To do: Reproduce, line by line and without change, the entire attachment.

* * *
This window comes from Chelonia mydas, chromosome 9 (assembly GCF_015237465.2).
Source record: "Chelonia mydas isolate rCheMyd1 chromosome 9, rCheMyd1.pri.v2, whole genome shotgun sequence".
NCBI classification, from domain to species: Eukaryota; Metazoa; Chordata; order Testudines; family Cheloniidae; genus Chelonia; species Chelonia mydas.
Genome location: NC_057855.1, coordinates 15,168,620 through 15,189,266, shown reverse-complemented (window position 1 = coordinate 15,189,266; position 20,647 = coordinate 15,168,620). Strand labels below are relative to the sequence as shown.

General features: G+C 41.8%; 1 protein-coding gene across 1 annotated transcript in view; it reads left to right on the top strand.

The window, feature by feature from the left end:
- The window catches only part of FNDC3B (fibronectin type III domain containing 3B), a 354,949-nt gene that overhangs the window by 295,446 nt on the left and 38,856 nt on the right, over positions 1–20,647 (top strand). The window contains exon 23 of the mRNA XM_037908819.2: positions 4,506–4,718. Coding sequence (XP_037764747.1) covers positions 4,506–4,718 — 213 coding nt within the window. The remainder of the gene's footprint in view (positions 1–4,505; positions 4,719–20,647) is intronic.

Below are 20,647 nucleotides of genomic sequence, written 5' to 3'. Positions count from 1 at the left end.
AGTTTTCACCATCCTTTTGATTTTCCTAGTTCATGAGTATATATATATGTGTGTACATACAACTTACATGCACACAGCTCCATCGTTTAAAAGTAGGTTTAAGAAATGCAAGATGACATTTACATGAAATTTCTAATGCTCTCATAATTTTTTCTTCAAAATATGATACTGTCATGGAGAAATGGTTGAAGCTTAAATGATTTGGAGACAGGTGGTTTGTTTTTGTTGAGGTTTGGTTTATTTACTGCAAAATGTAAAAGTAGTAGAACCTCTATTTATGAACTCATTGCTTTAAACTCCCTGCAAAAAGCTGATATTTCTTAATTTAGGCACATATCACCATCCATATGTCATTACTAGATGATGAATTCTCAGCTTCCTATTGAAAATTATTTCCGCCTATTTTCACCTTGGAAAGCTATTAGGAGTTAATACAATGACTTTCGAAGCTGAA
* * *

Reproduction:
This window comes from Chelonia mydas, chromosome 9 (assembly GCF_015237465.2).
Source record: "Chelonia mydas isolate rCheMyd1 chromosome 9, rCheMyd1.pri.v2, whole genome shotgun sequence".
NCBI classification, from domain to species: Eukaryota; Metazoa; Chordata; order Testudines; family Cheloniidae; genus Chelonia; species Chelonia mydas.
Genome location: NC_057855.1, coordinates 15,168,620 through 15,189,266, shown reverse-complemented (window position 1 = coordinate 15,189,266; position 20,647 = coordinate 15,168,620). Strand labels below are relative to the sequence as shown.

General features: G+C 41.8%; 1 protein-coding gene across 1 annotated transcript in view; it reads left to right on the top strand.

The window, feature by feature from the left end:
- The window catches only part of FNDC3B (fibronectin type III domain containing 3B), a 354,949-nt gene that overhangs the window by 295,446 nt on the left and 38,856 nt on the right, over positions 1–20,647 (top strand). The window contains exon 23 of the mRNA XM_037908819.2: positions 4,506–4,718. Coding sequence (XP_037764747.1) covers positions 4,506–4,718 — 213 coding nt within the window. The remainder of the gene's footprint in view (positions 1–4,505; positions 4,719–20,647) is intronic.

Below are 20,647 nucleotides of genomic sequence, written 5' to 3'. Positions count from 1 at the left end.
AGTTTTCACCATCCTTTTGATTTTCCTAGTTCATGAGTATATATATATGTGTGTACATACAACTTACATGCACACAGCTCCATCGTTTAAAAGTAGGTTTAAGAAATGCAAGATGACATTTACATGAAATTTCTAATGCTCTCATAATTTTTTCTTCAAAATATGATACTGTCATGGAGAAATGGTTGAAGCTTAAATGATTTGGAGACAGGTGGTTTGTTTTTGTTGAGGTTTGGTTTATTTACTGCAAAATGTAAAAGTAGTAGAACCTCTATTTATGAACTCATTGCTTTAAACTCCCTGCAAAAAGCTGATATTTCTTAATTTAGGCACATATCACCATCCATATGTCATTACTAGATGATGAATTCTCAGCTTCCTATTGAAAATTATTTCCGCCTATTTTCACCTTGGAAAGCTATTAGGAGTTAATACAATGACTTTCGAAGCTGAA